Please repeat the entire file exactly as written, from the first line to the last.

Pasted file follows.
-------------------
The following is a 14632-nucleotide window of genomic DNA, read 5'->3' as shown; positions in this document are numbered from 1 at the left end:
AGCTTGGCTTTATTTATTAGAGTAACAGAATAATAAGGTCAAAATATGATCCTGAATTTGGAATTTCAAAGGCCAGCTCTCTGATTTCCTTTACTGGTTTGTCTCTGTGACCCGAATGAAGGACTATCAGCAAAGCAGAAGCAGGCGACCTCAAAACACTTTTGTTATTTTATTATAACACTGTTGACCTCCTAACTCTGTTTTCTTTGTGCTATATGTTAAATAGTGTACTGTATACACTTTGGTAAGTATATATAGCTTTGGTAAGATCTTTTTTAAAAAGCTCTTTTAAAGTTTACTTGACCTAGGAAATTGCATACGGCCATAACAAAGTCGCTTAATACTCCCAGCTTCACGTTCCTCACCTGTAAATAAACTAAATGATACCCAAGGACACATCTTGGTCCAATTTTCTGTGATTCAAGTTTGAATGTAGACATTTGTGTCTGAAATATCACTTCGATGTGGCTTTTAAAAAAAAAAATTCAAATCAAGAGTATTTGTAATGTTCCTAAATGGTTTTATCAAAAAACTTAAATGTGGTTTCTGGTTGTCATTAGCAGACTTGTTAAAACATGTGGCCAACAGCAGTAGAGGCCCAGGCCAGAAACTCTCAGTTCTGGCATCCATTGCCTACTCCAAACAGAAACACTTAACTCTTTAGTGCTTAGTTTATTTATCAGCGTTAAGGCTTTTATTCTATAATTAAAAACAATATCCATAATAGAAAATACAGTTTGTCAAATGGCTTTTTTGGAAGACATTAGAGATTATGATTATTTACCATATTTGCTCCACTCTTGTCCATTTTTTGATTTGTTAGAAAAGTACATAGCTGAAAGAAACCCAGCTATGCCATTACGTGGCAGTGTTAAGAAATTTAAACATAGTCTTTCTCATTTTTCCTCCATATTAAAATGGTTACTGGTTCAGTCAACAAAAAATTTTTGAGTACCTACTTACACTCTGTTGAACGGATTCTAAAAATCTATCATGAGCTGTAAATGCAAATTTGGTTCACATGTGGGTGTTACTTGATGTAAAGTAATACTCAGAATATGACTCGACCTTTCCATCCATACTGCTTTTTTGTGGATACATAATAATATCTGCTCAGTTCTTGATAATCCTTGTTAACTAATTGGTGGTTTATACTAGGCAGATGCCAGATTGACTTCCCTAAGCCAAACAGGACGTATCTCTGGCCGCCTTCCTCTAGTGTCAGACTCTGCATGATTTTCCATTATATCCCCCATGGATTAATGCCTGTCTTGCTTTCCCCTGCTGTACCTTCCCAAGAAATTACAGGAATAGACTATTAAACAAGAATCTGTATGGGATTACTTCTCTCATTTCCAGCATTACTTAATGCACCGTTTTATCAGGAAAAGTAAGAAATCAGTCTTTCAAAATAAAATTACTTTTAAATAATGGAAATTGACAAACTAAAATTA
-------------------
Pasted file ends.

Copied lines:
The following is a 14632-nucleotide window of genomic DNA, read 5'->3' as shown; positions in this document are numbered from 1 at the left end:
AGCTTGGCTTTATTTATTAGAGTAACAGAATAATAAGGTCAAAATATGATCCTGAATTTGGAATTTCAAAGGCCAGCTCTCTGATTTCCTTTACTGGTTTGTCTCTGTGACCCGAATGAAGGACTATCAGCAAAGCAGAAGCAGGCGACCTCAAAACACTTTTGTTATTTTATTATAACACTGTTGACCTCCTAACTCTGTTTTCTTTGTGCTATATGTTAAATAGTGTACTGTATACACTTTGGTAAGTATATATAGCTTTGGTAAGATCTTTTTTAAAAAGCTCTTTTAAAGTTTACTTGACCTAGGAAATTGCATACGGCCATAACAAAGTCGCTTAATACTCCCAGCTTCACGTTCCTCACCTGTAAATAAACTAAATGATACCCAAGGACACATCTTGGTCCAATTTTCTGTGATTCAAGTTTGAATGTAGACATTTGTGTCTGAAATATCACTTCGATGTGGCTTTTAAAAAAAAAAATTCAAATCAAGAGTATTTGTAATGTTCCTAAATGGTTTTATCAAAAAACTTAAATGTGGTTTCTGGTTGTCATTAGCAGACTTGTTAAAACATGTGGCCAACAGCAGTAGAGGCCCAGGCCAGAAACTCTCAGTTCTGGCATCCATTGCCTACTCCAAACAGAAACACTTAACTCTTTAGTGCTTAGTTTATTTATCAGCGTTAAGGCTTTTATTCTATAATTAAAAACAATATCCATAATAGAAAATACAGTTTGTCAAATGGCTTTTTTGGAAGACATTAGAGATTATGATTATTTACCATATTTGCTCCACTCTTGTCCATTTTTTGATTTGTTAGAAAAGTACATAGCTGAAAGAAACCCAGCTATGCCATTACGTGGCAGTGTTAAGAAATTTAAACATAGTCTTTCTCATTTTTCCTCCATATTAAAATGGTTACTGGTTCAGTCAACAAAAAATTTTTGAGTACCTACTTACACTCTGTTGAACGGATTCTAAAAATCTATCATGAGCTGTAAATGCAAATTTGGTTCACATGTGGGTGTTACTTGATGTAAAGTAATACTCAGAATATGACTCGACCTTTCCATCCATACTGCTTTTTTGTGGATACATAATAATATCTGCTCAGTTCTTGATAATCCTTGTTAACTAATTGGTGGTTTATACTAGGCAGATGCCAGATTGACTTCCCTAAGCCAAACAGGACGTATCTCTGGCCGCCTTCCTCTAGTGTCAGACTCTGCATGATTTTCCATTATATCCCCCATGGATTAATGCCTGTCTTGCTTTCCCCTGCTGTACCTTCCCAAGAAATTACAGGAATAGACTATTAAACAAGAATCTGTATGGGATTACTTCTCTCATTTCCAGCATTACTTAATGCACCGTTTTATCAGGAAAAGTAAGAAATCAGTCTTTCAAAATAAAATTACTTTTAAATAATGGAAATTGACAAACTAAAATTA